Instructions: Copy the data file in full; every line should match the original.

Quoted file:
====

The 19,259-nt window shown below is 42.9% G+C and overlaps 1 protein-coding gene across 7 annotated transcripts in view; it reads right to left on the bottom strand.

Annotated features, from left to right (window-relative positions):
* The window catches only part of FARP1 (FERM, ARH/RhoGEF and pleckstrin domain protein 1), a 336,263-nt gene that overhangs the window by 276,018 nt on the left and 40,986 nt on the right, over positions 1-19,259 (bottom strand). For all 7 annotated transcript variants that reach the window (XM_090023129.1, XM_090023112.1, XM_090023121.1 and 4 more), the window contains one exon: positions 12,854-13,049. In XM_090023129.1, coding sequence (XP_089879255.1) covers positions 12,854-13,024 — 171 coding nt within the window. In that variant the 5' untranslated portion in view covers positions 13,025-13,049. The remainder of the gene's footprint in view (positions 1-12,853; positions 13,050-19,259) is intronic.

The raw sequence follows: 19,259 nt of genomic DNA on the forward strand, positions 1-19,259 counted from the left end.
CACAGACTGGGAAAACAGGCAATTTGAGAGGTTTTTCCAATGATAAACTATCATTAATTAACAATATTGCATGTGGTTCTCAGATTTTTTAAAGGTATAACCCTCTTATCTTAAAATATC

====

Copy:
The 19,259-nt window shown below is 42.9% G+C and overlaps 1 protein-coding gene across 7 annotated transcripts in view; it reads right to left on the bottom strand.

Annotated features, from left to right (window-relative positions):
* The window catches only part of FARP1 (FERM, ARH/RhoGEF and pleckstrin domain protein 1), a 336,263-nt gene that overhangs the window by 276,018 nt on the left and 40,986 nt on the right, over positions 1-19,259 (bottom strand). For all 7 annotated transcript variants that reach the window (XM_090023129.1, XM_090023112.1, XM_090023121.1 and 4 more), the window contains one exon: positions 12,854-13,049. In XM_090023129.1, coding sequence (XP_089879255.1) covers positions 12,854-13,024 — 171 coding nt within the window. In that variant the 5' untranslated portion in view covers positions 13,025-13,049. The remainder of the gene's footprint in view (positions 1-12,853; positions 13,050-19,259) is intronic.

The raw sequence follows: 19,259 nt of genomic DNA on the forward strand, positions 1-19,259 counted from the left end.
CACAGACTGGGAAAACAGGCAATTTGAGAGGTTTTTCCAATGATAAACTATCATTAATTAACAATATTGCATGTGGTTCTCAGATTTTTTAAAGGTATAACCCTCTTATCTTAAAATATC